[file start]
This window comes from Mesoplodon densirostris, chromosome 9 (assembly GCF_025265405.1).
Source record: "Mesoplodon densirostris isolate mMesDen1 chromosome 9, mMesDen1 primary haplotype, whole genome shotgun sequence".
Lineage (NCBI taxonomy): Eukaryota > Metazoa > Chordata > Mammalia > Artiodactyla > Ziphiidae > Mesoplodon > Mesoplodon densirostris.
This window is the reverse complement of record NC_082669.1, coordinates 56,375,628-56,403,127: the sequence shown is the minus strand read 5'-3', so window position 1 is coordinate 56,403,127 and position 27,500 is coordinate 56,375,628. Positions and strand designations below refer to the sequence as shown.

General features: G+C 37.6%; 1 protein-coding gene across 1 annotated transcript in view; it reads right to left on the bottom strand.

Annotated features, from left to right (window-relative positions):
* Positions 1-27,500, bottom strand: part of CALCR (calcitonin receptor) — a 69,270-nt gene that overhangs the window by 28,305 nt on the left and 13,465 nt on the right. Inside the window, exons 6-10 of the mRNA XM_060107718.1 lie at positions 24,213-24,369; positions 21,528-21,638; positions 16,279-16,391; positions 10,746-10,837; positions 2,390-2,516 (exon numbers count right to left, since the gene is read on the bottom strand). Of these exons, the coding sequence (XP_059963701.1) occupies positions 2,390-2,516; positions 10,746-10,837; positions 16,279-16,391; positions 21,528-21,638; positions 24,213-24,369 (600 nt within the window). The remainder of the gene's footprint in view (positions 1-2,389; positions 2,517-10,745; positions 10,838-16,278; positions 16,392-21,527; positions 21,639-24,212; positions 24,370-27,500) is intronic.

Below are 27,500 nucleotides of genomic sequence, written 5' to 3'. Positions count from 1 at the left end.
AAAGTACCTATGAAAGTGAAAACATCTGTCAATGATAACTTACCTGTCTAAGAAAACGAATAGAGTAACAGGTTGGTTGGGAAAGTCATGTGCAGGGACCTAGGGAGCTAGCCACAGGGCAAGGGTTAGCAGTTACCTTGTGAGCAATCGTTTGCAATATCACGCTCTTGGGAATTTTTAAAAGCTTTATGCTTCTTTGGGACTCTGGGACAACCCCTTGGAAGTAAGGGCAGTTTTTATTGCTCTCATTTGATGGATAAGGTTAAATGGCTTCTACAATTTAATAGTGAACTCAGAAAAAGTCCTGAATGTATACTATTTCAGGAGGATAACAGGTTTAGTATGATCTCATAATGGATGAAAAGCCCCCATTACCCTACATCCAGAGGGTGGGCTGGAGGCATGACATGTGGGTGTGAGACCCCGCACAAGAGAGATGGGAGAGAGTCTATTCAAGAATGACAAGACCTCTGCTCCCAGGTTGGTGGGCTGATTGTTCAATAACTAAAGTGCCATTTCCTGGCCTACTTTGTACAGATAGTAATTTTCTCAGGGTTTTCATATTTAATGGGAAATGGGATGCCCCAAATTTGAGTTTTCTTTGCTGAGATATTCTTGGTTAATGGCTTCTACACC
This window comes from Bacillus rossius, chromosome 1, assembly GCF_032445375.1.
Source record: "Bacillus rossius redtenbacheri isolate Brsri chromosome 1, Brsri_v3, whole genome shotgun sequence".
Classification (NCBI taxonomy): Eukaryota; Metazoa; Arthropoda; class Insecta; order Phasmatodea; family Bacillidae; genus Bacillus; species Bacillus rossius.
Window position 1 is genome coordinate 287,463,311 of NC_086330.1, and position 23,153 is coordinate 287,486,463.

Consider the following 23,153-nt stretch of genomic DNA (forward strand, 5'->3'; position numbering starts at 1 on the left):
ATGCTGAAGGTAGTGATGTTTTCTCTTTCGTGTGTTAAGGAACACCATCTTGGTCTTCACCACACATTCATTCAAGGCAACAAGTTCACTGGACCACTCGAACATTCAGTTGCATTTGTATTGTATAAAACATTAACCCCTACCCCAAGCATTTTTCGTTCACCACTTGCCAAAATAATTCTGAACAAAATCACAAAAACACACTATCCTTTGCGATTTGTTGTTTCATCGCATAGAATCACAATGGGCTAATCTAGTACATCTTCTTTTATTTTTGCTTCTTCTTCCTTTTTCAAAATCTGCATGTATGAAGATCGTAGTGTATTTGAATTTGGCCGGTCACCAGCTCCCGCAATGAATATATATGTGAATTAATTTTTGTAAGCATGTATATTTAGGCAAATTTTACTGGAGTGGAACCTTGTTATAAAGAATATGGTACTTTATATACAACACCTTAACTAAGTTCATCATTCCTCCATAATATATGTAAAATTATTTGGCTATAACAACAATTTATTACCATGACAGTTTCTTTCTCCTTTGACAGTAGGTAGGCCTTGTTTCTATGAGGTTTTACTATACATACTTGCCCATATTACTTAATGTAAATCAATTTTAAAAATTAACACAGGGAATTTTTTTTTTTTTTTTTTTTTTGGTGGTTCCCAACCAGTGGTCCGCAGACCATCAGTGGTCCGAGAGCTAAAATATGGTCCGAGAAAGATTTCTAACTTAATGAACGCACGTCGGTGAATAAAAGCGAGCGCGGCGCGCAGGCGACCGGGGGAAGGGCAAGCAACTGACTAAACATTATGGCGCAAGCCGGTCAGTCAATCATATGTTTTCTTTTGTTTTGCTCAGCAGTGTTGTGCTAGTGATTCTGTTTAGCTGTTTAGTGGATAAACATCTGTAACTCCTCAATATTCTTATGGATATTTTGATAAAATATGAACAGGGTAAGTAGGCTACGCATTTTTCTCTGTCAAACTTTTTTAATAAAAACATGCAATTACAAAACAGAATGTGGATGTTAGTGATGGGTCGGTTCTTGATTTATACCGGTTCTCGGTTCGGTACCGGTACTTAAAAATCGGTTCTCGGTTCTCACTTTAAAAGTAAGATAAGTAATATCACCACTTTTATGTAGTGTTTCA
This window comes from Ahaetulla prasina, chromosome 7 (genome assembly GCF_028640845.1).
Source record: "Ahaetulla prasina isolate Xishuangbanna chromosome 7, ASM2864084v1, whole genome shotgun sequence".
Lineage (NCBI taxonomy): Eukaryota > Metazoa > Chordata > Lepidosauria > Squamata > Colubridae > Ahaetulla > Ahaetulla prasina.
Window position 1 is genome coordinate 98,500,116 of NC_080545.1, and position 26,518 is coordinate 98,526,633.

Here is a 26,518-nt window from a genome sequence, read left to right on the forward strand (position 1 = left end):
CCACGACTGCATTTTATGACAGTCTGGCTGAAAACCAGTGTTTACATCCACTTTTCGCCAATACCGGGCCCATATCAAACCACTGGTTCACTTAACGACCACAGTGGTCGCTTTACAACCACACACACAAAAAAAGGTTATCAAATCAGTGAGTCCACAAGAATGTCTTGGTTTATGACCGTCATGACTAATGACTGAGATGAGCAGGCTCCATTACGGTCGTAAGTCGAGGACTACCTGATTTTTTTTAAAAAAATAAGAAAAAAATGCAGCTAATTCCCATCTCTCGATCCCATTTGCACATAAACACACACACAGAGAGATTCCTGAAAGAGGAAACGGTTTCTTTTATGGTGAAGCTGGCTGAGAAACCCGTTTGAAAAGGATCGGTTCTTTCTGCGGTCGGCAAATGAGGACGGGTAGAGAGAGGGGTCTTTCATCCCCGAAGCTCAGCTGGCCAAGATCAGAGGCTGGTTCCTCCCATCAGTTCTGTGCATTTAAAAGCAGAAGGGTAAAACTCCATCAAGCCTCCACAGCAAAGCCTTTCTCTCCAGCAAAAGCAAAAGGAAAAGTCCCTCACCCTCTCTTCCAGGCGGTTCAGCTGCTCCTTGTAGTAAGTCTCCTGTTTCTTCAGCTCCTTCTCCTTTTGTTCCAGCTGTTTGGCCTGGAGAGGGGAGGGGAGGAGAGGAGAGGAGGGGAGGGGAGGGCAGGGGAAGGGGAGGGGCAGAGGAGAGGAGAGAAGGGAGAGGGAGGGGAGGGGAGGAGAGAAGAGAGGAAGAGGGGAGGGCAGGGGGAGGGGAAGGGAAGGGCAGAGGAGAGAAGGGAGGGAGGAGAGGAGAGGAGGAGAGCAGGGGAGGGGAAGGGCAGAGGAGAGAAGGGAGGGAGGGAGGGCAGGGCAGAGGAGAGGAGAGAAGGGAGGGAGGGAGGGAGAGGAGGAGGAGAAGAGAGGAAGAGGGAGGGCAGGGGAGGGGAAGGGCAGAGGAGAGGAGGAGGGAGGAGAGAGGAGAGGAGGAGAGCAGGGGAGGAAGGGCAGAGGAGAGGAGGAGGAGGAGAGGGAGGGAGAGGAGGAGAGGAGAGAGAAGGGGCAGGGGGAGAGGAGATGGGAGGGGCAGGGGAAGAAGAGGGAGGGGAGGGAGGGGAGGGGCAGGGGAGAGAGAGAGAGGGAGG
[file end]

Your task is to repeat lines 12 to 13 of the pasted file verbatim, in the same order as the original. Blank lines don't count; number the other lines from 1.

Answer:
Classification (NCBI taxonomy): Eukaryota; Metazoa; Arthropoda; class Insecta; order Phasmatodea; family Bacillidae; genus Bacillus; species Bacillus rossius.
Window position 1 is genome coordinate 287,463,311 of NC_086330.1, and position 23,153 is coordinate 287,486,463.